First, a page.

Most teachers believe that their students’ performances in 2021’s exams will be lowered due to the sheer scale of untaught lessons caused by the school closures this year, a new survey has revealed.
Two-thirds (66%) of teachers based in deprived areas (which have the highest number of pupils receiving free school meals) and more than half (53%) of teachers in general think that the government’s COVID-19 containment measures through school closures have left pupils significantly behind schedule to achieve the results they are capable of.
Education Secretary Gavin Williamson has recently floated the possibility that 2021’s A-level and GCSE exams may be deferred to permit teachers further time to complete the course components outstanding from the lockdown.
The government is also engaged in consultations to determine the optimal means of preventing another exams debacle next year.
40% of teacher-assessed results were demoted by the exam regulator’s statistical moderation algorithm this year.
Despite good intentions – the attempt to ensure fairness and prevent overgenerous teacher grading – the moderation process resulted in tens of thousands of dismayed students, many of whom were left unable to progress to the next stage of their education with the grades they received.
The new survey was commissioned by the Publishers Association, the trade body for book, journal and electronic publishers in Britain.
In addition to the main findings, the poll also reveals that 7% of teachers working in England’s disadvantaged schools were confident that in the event of another lockdown or school outbreak, their pupils would be able to access all the resources they required at home.
Commenting on the findings, Geoff Barton, leader of the head teachers’ union the ASCL, expressed his membership’s primary concern about the probability of more “significant and ongoing” interruptions to normal learning caused by the coronavirus in the coming months.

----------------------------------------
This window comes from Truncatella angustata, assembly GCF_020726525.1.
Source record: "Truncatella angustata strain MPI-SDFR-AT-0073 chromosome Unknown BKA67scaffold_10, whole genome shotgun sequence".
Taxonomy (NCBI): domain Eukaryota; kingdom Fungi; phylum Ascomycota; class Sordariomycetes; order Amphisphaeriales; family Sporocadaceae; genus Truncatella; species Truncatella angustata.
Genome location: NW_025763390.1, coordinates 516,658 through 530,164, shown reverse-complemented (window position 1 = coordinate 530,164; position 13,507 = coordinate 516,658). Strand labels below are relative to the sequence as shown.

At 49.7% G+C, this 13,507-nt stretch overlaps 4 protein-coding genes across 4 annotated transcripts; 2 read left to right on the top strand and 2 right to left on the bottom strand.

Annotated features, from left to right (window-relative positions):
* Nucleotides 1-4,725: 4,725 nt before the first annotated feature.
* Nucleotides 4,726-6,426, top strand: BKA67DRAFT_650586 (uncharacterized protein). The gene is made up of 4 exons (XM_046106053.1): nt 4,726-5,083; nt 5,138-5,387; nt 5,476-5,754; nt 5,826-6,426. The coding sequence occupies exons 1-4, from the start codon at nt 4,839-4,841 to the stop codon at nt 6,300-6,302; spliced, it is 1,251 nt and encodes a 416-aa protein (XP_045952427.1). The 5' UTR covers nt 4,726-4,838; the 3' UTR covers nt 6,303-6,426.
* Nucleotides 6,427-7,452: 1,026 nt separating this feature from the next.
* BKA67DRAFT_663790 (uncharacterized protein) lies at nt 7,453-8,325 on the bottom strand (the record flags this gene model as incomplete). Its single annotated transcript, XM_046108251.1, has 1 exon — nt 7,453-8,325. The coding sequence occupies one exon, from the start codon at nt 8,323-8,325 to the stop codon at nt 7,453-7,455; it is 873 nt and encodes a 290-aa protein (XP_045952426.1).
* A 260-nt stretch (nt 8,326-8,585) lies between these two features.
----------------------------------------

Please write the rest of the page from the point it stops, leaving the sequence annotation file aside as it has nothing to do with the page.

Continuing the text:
This, he said it, “has the potential to cause serious disadvantage to some students who are taking GCSEs and A-levels in 2021”.
Pupils required to self-quarantine or forced into lockdown mode, he added, will vary in their ability to learn properly in the home setting and will be exposed to factors they would not encounter at school, such as not having access to online learning resources.
Different home environments, he observed, vary in how conducive they are to learning.
He continued: “Young people from disadvantaged backgrounds are likely to be the most adversely affected.”
Stephen Lotinga, the CEO of the Publishers Association, warned that pupils from deprived backgrounds were especially at risk of failing to achieve the exam results they are capable of, which would in turn harm their future prospects unless action was taken now to avert this.
He added: “The government must urgently provide schools with additional funding to ensure that young people have access to the digital learning platforms and textbooks needed.”
Meanwhile, Dr Mary Bousted, leader of the largest teaching union in the UK, the NEU, emphasised that next year’s exams were at risk of becoming “a measure of the disruption caused by Covid rather than what pupils are capable of”.
Echoing Lotinga’s sentiments, she urged the government to engage in “radical thinking” to remedy the predicament.
A spokesperson for the Department for Education confirmed that a “short delay” to 2021’s exams was being considered, and underlined the £1bn “Covid catch-up” fund granted to schools.